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Originally Posted by ReMark
Have you given any consideration to the use of a custom lisp routine?
Apologies ReMark, the short answer is that I wouldn't know where to start with using lisp, and I think that re-writing my 'X' value table might be easier.
I think I was hoping it might be possible to just type something in the override space, but that appears not to be the case.
Thanks for you help.
Elliott

2. I wasn't suggesting that you write a custom lisp routine. I was suggesting looking for a custom lisp routine that would subtract or add a value to any existing dimension you selected. The lisp routine would do the math. Using lisp routines is relatively easy once you learn how.

3. Originally Posted by Maxelkat
Basically what I want to do is to show the overall length of something as (for example) 3270 + 'X', and have a table next to it of the possible values of 'X'. The object that represents the 'X' length is drawn at 400mm, but can be a variety of values from 250 to 525. So the measurement of the dimension might be 3670, but I want it to display 3270 + 'X'.
I think what I am going to have to do it subtract 400 from each of the values in the table, so that the dimension will read 3670 + 'X', and the values of 'X' range from -150 to 125. Not sure that some of my customers can cope with adding a negative number though (!).
That's called table dimensioning if I understand what you are saying. You draw one shape and that shape can be made at different sizes for other parts. Example a soda bottle, you draw the bottle then for the dims you use A, B,C for height, width, depth (or what ever)then in the table you have 1 liter, 2 liter, 3 liter columns and each row for A, B, C, would have the correct value for that size bottle.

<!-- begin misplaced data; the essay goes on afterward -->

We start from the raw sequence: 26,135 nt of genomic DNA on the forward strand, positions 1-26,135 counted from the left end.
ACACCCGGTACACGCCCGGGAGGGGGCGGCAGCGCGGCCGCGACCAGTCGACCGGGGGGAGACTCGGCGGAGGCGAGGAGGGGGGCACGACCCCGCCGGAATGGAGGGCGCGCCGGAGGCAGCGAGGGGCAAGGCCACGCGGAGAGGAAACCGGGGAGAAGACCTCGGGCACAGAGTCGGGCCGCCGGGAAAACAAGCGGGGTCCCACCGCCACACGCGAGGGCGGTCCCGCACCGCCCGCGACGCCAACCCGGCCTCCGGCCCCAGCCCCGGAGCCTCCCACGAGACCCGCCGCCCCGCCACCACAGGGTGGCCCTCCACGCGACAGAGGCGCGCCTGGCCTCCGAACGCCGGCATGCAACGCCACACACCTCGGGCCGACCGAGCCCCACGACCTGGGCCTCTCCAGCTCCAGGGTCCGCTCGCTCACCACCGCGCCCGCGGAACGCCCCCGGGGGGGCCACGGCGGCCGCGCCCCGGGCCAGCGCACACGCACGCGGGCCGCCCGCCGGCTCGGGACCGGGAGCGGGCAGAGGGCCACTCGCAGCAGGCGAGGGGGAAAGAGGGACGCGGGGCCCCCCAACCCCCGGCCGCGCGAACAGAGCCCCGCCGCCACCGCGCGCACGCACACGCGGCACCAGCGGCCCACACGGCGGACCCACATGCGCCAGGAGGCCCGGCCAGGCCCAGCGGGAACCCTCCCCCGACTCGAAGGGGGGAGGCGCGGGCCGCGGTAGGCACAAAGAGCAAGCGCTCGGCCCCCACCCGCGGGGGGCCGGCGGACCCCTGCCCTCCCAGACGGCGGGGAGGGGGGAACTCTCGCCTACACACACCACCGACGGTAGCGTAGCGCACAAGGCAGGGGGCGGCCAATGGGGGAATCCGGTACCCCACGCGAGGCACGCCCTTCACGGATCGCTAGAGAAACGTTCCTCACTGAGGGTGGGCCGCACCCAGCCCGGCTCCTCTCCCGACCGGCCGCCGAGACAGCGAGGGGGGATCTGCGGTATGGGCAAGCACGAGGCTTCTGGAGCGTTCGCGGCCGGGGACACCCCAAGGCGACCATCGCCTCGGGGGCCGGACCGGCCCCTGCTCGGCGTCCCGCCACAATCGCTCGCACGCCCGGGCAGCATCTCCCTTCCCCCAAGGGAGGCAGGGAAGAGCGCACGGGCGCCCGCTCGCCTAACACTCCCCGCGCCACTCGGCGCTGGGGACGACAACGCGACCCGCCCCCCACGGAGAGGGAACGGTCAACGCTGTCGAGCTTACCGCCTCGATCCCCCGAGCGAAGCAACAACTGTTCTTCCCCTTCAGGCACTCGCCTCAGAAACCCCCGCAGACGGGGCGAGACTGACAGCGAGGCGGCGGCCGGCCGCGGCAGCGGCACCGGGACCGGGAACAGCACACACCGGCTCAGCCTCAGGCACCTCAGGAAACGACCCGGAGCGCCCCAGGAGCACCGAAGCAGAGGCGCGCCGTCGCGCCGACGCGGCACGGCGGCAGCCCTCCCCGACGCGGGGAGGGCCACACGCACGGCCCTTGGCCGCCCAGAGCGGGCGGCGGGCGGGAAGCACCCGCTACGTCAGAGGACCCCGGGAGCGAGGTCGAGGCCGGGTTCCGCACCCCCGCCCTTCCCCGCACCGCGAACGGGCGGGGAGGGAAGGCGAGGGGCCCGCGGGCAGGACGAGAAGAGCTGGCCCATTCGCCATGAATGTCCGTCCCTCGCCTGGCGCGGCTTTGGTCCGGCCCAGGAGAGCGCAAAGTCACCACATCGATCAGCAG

4. Originally Posted by Maxelkat
Basically what I want to do is to show the overall length of something as (for example) 3270 + 'X', and have a table next to it of the possible values of 'X'. The object that represents the 'X' length is drawn at 400mm, but can be a variety of values from 250 to 525. So the measurement of the dimension might be 3670, but I want it to display 3270 + 'X'.
I think what I am going to have to do it subtract 400 from each of the values in the table, so that the dimension will read 3670 + 'X', and the values of 'X' range from -150 to 125. Not sure that some of my customers can cope with adding a negative number though (!).
To avoid having negative values can you use the shortest 'X' (250mm) on your drawing rather than the 400mm length? That way the remaining values will all be positive.

5. Originally Posted by Rossko
To avoid having negative values can you use the shortest 'X' (250mm) on your drawing rather than the 400mm length? That way the remaining values will all be positive.
Hi Rossko, we think along similar lines, as that is exactly what I ended up doing!
Thanks
Elliott

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Maybee I don't understand what you're looking for,
but have you tried to set the Tolerance display (select a dimension in you drawing, then: Properties palette > Tolerances > Tolerance display) to Deviation and then define the lower and upper limits - plus select the position of measurement under Tolerance pos vert
?

Hope you find a solution!

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